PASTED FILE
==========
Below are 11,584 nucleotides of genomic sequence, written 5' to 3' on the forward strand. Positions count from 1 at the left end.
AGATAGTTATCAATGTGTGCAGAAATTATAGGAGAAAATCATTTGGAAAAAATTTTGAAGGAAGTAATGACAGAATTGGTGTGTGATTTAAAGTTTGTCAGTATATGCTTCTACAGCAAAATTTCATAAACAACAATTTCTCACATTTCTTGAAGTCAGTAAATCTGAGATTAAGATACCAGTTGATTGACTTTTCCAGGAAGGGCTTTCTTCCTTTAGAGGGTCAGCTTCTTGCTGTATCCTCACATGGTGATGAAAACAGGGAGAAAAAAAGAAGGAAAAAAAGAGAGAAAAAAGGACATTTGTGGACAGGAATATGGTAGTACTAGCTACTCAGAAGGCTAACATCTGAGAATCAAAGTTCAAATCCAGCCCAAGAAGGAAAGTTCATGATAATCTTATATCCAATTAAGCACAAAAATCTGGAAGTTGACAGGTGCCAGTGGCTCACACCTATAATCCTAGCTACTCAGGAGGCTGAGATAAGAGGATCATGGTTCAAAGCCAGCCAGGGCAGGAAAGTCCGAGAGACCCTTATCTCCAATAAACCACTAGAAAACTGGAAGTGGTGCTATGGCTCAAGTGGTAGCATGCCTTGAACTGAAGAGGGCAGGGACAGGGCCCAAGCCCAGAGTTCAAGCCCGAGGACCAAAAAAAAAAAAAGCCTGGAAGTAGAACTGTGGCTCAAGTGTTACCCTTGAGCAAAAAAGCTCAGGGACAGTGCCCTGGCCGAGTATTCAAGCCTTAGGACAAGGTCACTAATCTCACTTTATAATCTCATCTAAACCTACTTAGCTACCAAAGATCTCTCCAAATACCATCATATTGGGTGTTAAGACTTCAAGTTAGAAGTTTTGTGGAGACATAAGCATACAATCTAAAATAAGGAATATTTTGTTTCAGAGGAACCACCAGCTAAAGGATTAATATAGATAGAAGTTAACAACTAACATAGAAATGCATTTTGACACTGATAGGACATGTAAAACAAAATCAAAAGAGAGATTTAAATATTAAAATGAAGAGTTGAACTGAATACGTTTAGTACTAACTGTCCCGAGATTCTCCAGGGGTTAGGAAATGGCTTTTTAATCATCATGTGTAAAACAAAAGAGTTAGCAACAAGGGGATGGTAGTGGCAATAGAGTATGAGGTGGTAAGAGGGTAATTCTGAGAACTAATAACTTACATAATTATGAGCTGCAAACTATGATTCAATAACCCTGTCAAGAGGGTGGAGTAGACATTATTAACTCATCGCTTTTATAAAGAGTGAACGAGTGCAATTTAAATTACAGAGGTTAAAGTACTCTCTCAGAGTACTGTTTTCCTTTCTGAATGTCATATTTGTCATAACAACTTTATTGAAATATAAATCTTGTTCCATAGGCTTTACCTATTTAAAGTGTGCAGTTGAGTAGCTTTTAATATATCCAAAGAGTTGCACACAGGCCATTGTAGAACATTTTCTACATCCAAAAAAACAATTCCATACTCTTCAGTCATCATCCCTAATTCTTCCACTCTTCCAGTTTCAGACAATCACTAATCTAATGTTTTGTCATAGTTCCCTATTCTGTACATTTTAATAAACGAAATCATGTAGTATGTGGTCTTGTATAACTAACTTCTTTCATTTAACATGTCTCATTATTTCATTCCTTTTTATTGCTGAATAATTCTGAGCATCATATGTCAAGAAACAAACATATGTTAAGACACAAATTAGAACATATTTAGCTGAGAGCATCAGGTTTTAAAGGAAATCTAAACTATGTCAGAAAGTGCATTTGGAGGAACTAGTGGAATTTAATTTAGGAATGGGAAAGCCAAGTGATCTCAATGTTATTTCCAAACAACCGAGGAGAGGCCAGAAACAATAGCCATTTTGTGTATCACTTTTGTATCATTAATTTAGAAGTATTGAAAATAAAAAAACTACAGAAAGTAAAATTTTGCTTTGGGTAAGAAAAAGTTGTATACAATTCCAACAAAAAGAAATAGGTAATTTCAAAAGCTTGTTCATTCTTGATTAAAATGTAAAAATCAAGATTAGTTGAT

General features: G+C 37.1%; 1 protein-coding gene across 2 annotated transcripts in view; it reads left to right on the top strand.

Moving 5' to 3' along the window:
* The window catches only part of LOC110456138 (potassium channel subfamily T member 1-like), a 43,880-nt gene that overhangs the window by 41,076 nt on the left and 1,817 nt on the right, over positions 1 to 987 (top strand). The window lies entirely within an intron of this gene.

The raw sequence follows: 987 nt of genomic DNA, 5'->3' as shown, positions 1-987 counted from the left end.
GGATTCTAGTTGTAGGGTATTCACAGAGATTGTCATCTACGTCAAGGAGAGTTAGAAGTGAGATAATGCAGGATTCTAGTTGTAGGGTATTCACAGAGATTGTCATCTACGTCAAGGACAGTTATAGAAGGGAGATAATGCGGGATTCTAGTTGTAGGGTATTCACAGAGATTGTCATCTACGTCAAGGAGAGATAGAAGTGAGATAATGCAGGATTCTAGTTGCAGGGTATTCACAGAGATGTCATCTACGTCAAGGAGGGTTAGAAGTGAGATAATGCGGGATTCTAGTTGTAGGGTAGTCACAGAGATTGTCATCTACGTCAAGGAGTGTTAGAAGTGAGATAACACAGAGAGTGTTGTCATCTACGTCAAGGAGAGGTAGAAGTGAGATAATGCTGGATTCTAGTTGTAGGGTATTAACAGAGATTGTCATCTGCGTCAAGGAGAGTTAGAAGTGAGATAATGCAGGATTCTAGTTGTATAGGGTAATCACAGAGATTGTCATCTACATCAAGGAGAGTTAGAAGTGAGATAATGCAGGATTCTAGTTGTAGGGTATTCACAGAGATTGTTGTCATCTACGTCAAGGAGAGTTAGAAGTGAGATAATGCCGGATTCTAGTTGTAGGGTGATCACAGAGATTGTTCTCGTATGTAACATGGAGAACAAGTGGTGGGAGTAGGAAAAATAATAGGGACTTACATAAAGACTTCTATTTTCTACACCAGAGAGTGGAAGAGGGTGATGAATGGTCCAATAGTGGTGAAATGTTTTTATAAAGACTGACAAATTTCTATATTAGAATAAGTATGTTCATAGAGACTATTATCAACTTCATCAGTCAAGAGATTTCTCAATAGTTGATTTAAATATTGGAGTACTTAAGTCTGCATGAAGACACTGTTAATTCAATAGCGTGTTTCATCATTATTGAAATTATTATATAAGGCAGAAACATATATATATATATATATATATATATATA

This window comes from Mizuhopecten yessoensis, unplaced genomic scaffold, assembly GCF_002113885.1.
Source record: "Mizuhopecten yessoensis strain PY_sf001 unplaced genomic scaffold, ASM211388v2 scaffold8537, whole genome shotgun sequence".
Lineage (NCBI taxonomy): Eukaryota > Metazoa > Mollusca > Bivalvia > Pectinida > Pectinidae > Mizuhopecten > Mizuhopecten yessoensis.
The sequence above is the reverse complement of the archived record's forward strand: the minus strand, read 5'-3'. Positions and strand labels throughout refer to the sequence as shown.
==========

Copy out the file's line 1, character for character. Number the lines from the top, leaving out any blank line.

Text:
Below are 11,584 nucleotides of genomic sequence, written 5' to 3' on the forward strand. Positions count from 1 at the left end.